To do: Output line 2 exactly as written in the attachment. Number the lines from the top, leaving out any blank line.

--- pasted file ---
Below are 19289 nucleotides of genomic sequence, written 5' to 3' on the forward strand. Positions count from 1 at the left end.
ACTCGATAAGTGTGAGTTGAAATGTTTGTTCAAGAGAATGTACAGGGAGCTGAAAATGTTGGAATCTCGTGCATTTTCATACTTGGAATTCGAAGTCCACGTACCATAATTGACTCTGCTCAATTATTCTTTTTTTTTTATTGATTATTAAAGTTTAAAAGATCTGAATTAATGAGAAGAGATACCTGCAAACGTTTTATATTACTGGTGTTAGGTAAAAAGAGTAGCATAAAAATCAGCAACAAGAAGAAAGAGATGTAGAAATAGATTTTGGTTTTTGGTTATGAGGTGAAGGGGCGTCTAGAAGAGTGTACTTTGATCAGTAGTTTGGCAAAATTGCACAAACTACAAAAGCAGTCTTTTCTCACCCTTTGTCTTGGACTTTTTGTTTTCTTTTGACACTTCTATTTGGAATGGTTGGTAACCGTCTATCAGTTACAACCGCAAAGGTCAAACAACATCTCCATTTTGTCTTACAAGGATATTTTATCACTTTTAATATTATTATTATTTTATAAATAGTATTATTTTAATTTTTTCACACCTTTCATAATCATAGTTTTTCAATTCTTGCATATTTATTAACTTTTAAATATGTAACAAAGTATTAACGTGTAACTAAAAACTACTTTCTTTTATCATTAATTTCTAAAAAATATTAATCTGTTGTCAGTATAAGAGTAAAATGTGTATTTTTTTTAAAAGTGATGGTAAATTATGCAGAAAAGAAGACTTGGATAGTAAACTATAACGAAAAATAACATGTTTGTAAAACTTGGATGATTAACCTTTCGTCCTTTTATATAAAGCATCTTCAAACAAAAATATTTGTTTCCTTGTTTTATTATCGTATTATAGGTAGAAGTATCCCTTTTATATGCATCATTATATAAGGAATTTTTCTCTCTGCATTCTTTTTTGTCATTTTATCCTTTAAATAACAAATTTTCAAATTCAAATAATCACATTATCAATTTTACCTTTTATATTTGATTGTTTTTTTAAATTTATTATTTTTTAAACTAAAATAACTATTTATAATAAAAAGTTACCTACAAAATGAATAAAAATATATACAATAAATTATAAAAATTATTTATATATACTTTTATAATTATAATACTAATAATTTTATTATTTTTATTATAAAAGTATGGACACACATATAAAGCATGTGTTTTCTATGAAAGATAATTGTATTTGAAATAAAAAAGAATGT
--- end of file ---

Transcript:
ACTCGATAAGTGTGAGTTGAAATGTTTGTTCAAGAGAATGTACAGGGAGCTGAAAATGTTGGAATCTCGTGCATTTTCATACTTGGAATTCGAAGTCCACGTACCATAATTGACTCTGCTCAATTATTCTTTTTTTTTTATTGATTATTAAAGTTTAAAAGATCTGAATTAATGAGAAGAGATACCTGCAAACGTTTTATATTACTGGTGTTAGGTAAAAAGAGTAGCATAAAAATCAGCAACAAGAAGAAAGAGATGTAGAAATAGATTTTGGTTTTTGGTTATGAGGTGAAGGGGCGTCTAGAAGAGTGTACTTTGATCAGTAGTTTGGCAAAATTGCACAAACTACAAAAGCAGTCTTTTCTCACCCTTTGTCTTGGACTTTTTGTTTTCTTTTGACACTTCTATTTGGAATGGTTGGTAACCGTCTATCAGTTACAACCGCAAAGGTCAAACAACATCTCCATTTTGTCTTACAAGGATATTTTATCACTTTTAATATTATTATTATTTTATAAATAGTATTATTTTAATTTTTTCACACCTTTCATAATCATAGTTTTTCAATTCTTGCATATTTATTAACTTTTAAATATGTAACAAAGTATTAACGTGTAACTAAAAACTACTTTCTTTTATCATTAATTTCTAAAAAATATTAATCTGTTGTCAGTATAAGAGTAAAATGTGTATTTTTTTTAAAAGTGATGGTAAATTATGCAGAAAAGAAGACTTGGATAGTAAACTATAACGAAAAATAACATGTTTGTAAAACTTGGATGATTAACCTTTCGTCCTTTTATATAAAGCATCTTCAAACAAAAATATTTGTTTCCTTGTTTTATTATCGTATTATAGGTAGAAGTATCCCTTTTATATGCATCATTATATAAGGAATTTTTCTCTCTGCATTCTTTTTTGTCATTTTATCCTTTAAATAACAAATTTTCAAATTCAAATAATCACATTATCAATTTTACCTTTTATATTTGATTGTTTTTTTAAATTTATTATTTTTTAAACTAAAATAACTATTTATAATAAAAAGTTACCTACAAAATGAATAAAAATATATACAATAAATTATAAAAATTATTTATATATACTTTTATAATTATAATACTAATAATTTTATTATTTTTATTATAAAAGTATGGACACACATATAAAGCATGTGTTTTCTATGAAAGATAATTGTATTTGAAATAAAAAAGAATGT